What Cooking Teaches Me about Management

Over the past five years or so, I’ve really devoted much of my free time to teaching myself to cook. I’m no chef by any stretch of the imagination and I live in the shadow of my mother, who’s like a gourmet in her own right, but I do all right and I’m committed to getting better at it.

Tonight I’m cooking flank stank marinated in red wine vinegar, soy sauce, shallots, garlic, and thyme, for example.

But I realized, having just come from a board meeting at work, that cooking has done a lot to inform the way I look at running a business.

1. You have to have a plan before you start, especially when trying something you’ve never done before.
Amateur cooks really have to use recipes religiously when learning to cook because they provide structure to the endeavor, but they also train cooks how to think about a dish as a whole. Recipes encourage sequencing, which is akin to strategy—understanding how step a leads to step b and so forth. I’ve said about 80 times this month that it’s easier to chart a course than it is to turn the Titanic.

2. You have to know what you need before you start.
A mistake I sometimes make is not reading the ingredient list thoroughly enough, or not preparing something to be chopped or whathaveyou before it gets into the pot. It’s a good reminder to myself to understand what resources will be required to accomplish a task in my organization, to think critically about what we have on hand, what we’ll need to go out and get, and what needs to be transformed before it can be used.

3. The ability to improvise is an art in and of itself.
Although having a plan is critical to starting, things don’t always go as planned. Anyone who’s ever managed an event can assure you of that. And true for cooking, too. If your eggs are expired or your greens wilt unexpectedly, knowing what you can substitute without a loss of flavor, quality, or color is important. A friend of mine who also loves to cook was telling me about a show he watches where the host teaches you the science of cooking, explaining, for example, how mayonnaise exists in an emulsion without separating. It’s through lessons like that, by understanding how ingredients work together, that cooks can make smart choices.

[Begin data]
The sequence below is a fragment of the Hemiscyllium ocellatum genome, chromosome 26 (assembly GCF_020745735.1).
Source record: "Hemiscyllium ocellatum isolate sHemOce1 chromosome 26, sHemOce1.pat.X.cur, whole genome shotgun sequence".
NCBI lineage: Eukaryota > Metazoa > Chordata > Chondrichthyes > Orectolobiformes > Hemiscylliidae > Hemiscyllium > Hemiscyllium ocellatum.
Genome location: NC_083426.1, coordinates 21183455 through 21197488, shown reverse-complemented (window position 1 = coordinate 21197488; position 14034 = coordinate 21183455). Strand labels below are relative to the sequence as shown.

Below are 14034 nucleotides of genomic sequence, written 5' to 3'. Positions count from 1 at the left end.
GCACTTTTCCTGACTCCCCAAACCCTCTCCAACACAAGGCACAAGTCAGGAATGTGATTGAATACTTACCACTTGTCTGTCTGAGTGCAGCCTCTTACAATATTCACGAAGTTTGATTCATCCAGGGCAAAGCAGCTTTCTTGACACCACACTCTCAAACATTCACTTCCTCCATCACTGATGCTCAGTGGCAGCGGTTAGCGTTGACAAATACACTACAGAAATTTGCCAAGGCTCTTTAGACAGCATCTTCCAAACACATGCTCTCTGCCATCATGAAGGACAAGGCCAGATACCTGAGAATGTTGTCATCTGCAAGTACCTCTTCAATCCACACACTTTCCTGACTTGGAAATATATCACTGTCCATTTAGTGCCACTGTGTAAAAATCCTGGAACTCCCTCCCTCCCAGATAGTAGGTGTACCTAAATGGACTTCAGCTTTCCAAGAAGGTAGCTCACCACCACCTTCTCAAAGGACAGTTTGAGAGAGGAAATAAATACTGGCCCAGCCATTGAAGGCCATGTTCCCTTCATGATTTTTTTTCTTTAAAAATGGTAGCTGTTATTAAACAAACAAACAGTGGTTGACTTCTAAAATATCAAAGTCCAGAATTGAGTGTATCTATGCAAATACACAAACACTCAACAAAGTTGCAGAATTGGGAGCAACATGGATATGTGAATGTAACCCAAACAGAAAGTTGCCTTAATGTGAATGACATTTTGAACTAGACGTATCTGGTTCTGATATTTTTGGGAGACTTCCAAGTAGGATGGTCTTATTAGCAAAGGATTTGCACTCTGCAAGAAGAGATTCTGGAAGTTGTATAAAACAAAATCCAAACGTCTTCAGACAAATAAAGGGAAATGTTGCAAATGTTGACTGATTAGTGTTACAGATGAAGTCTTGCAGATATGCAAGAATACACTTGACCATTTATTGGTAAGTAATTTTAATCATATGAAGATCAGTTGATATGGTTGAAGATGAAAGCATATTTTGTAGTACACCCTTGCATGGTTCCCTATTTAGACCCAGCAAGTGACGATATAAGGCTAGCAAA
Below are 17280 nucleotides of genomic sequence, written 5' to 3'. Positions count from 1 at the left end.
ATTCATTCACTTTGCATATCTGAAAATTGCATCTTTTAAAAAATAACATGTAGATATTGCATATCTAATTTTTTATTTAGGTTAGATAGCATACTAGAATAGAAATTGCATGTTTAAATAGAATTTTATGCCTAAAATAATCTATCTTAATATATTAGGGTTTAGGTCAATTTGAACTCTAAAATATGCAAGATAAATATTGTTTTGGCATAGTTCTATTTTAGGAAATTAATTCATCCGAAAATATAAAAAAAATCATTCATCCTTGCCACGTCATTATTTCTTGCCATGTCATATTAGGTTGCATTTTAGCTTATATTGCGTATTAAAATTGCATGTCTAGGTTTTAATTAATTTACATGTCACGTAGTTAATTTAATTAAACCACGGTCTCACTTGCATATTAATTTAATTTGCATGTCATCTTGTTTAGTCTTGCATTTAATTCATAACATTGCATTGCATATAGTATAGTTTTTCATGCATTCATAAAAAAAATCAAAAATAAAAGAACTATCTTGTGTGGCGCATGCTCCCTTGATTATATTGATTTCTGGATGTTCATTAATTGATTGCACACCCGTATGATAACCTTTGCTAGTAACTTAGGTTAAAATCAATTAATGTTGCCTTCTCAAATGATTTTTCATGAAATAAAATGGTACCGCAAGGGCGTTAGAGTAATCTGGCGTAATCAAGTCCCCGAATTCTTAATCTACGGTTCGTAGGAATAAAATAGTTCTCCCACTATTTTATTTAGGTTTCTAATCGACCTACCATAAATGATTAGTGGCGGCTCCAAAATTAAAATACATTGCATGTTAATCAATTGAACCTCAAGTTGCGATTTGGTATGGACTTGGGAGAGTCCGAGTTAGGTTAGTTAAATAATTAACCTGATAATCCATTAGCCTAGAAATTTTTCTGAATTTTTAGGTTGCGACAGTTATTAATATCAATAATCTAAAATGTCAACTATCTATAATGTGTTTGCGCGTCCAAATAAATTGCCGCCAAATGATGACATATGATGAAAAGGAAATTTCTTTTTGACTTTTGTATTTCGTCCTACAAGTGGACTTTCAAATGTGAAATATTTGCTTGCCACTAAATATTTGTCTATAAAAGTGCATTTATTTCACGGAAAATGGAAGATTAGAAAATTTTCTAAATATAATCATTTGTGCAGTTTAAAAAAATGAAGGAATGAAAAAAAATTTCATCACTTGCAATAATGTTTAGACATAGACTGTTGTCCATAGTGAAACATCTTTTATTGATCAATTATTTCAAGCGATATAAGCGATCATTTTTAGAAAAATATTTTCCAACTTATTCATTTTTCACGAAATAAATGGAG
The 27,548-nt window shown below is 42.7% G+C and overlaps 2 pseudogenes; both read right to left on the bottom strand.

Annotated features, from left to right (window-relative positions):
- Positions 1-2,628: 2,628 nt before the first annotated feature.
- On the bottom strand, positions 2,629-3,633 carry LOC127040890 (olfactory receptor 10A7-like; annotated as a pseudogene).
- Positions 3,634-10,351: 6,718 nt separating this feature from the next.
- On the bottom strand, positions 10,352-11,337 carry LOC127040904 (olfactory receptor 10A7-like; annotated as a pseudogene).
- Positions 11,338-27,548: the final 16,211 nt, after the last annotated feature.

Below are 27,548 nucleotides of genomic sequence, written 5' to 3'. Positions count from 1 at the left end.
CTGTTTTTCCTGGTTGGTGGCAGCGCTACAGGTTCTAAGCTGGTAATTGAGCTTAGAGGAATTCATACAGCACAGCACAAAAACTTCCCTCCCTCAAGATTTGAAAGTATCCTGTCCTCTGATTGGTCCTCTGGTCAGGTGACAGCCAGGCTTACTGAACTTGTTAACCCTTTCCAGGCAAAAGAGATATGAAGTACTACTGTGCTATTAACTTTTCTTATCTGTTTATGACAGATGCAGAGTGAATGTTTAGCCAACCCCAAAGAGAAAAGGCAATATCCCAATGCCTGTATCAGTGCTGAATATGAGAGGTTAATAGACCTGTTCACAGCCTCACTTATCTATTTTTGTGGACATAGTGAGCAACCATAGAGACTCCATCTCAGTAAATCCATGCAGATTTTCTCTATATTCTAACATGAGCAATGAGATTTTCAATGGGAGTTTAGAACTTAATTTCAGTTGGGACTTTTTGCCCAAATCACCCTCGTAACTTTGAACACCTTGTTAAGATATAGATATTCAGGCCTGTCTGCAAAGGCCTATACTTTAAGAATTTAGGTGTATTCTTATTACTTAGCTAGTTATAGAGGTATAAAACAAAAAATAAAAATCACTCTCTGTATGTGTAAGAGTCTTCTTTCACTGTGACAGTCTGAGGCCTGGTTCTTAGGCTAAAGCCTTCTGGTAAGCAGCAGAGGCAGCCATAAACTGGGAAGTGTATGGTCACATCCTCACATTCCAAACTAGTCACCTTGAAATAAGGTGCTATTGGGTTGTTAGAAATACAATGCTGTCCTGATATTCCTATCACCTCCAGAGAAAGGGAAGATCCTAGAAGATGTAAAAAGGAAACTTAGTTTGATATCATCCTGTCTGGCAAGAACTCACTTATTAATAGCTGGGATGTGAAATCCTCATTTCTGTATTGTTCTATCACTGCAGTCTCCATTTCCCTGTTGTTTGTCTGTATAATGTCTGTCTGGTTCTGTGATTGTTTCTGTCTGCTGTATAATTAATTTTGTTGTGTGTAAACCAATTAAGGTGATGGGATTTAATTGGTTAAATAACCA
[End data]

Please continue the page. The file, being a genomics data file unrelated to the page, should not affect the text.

4. Patience is more than a virtue, it’s required.
Once you’ve put all your effort into the dish, sometimes you just have to let it simmer before you can dive in. Baking works this way and it’s often just a leap of faith from raw dough to finished pastry. To paraphrase an adage, watching the pot won’t make it boil. It’ll probably just get nervous or uncomfortable.

5. Multiple levels of evaluation are essential to revising formulas.
When tasting a new dish, you think about its color, its aroma, its flavor, its texture, even how well the dish goes with different side dishes or beverages. Thinking critically about each factor discretely and collectively provides the cook with essential insight into what works in the recipe and what needs to be addressed. A program or organization is no different.

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